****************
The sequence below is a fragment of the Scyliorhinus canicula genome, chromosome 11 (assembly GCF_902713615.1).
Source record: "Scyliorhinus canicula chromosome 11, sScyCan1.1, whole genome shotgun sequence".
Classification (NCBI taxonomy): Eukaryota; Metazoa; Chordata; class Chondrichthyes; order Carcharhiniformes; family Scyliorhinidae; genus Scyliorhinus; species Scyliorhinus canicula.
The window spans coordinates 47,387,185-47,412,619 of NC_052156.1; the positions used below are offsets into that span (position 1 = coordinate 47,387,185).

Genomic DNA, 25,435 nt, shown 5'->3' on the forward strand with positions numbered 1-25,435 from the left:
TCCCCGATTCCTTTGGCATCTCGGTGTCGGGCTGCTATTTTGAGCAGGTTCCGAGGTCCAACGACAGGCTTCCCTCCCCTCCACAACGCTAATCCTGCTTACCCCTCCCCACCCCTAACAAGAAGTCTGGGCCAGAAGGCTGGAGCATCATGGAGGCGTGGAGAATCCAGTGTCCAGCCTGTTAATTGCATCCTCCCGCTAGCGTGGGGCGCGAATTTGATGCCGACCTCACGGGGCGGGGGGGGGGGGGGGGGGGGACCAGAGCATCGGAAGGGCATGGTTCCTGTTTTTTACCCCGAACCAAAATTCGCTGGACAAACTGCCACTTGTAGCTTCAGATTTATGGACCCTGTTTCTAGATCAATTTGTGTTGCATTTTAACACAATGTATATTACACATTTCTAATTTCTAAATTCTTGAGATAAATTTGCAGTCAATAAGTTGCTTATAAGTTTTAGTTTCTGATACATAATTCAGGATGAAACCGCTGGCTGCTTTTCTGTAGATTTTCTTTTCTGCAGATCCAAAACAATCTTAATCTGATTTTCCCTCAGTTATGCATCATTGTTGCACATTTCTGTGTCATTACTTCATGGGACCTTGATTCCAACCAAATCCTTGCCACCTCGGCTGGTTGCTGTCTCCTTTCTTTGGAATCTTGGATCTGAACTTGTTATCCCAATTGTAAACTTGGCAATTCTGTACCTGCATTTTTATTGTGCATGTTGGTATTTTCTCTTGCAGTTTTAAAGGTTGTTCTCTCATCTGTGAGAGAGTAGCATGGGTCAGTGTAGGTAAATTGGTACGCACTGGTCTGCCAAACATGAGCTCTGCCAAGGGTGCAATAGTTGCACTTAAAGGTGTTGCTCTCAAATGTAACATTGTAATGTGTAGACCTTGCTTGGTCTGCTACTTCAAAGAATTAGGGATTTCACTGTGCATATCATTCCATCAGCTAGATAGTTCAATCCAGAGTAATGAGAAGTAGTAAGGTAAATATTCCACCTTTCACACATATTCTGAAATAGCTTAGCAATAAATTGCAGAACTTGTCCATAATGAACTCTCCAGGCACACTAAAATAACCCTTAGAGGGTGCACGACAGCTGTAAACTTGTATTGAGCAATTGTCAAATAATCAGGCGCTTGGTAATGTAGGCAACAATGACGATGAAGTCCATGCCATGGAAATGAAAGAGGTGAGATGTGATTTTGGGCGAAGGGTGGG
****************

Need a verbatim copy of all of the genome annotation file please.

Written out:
The sequence below is a fragment of the Scyliorhinus canicula genome, chromosome 11 (assembly GCF_902713615.1).
Source record: "Scyliorhinus canicula chromosome 11, sScyCan1.1, whole genome shotgun sequence".
Classification (NCBI taxonomy): Eukaryota; Metazoa; Chordata; class Chondrichthyes; order Carcharhiniformes; family Scyliorhinidae; genus Scyliorhinus; species Scyliorhinus canicula.
The window spans coordinates 47,387,185-47,412,619 of NC_052156.1; the positions used below are offsets into that span (position 1 = coordinate 47,387,185).

Genomic DNA, 25,435 nt, shown 5'->3' on the forward strand with positions numbered 1-25,435 from the left:
TCCCCGATTCCTTTGGCATCTCGGTGTCGGGCTGCTATTTTGAGCAGGTTCCGAGGTCCAACGACAGGCTTCCCTCCCCTCCACAACGCTAATCCTGCTTACCCCTCCCCACCCCTAACAAGAAGTCTGGGCCAGAAGGCTGGAGCATCATGGAGGCGTGGAGAATCCAGTGTCCAGCCTGTTAATTGCATCCTCCCGCTAGCGTGGGGCGCGAATTTGATGCCGACCTCACGGGGCGGGGGGGGGGGGGGGGGGGGACCAGAGCATCGGAAGGGCATGGTTCCTGTTTTTTACCCCGAACCAAAATTCGCTGGACAAACTGCCACTTGTAGCTTCAGATTTATGGACCCTGTTTCTAGATCAATTTGTGTTGCATTTTAACACAATGTATATTACACATTTCTAATTTCTAAATTCTTGAGATAAATTTGCAGTCAATAAGTTGCTTATAAGTTTTAGTTTCTGATACATAATTCAGGATGAAACCGCTGGCTGCTTTTCTGTAGATTTTCTTTTCTGCAGATCCAAAACAATCTTAATCTGATTTTCCCTCAGTTATGCATCATTGTTGCACATTTCTGTGTCATTACTTCATGGGACCTTGATTCCAACCAAATCCTTGCCACCTCGGCTGGTTGCTGTCTCCTTTCTTTGGAATCTTGGATCTGAACTTGTTATCCCAATTGTAAACTTGGCAATTCTGTACCTGCATTTTTATTGTGCATGTTGGTATTTTCTCTTGCAGTTTTAAAGGTTGTTCTCTCATCTGTGAGAGAGTAGCATGGGTCAGTGTAGGTAAATTGGTACGCACTGGTCTGCCAAACATGAGCTCTGCCAAGGGTGCAATAGTTGCACTTAAAGGTGTTGCTCTCAAATGTAACATTGTAATGTGTAGACCTTGCTTGGTCTGCTACTTCAAAGAATTAGGGATTTCACTGTGCATATCATTCCATCAGCTAGATAGTTCAATCCAGAGTAATGAGAAGTAGTAAGGTAAATATTCCACCTTTCACACATATTCTGAAATAGCTTAGCAATAAATTGCAGAACTTGTCCATAATGAACTCTCCAGGCACACTAAAATAACCCTTAGAGGGTGCACGACAGCTGTAAACTTGTATTGAGCAATTGTCAAATAATCAGGCGCTTGGTAATGTAGGCAACAATGACGATGAAGTCCATGCCATGGAAATGAAAGAGGTGAGATGTGATTTTGGGCGAAGGGTGGG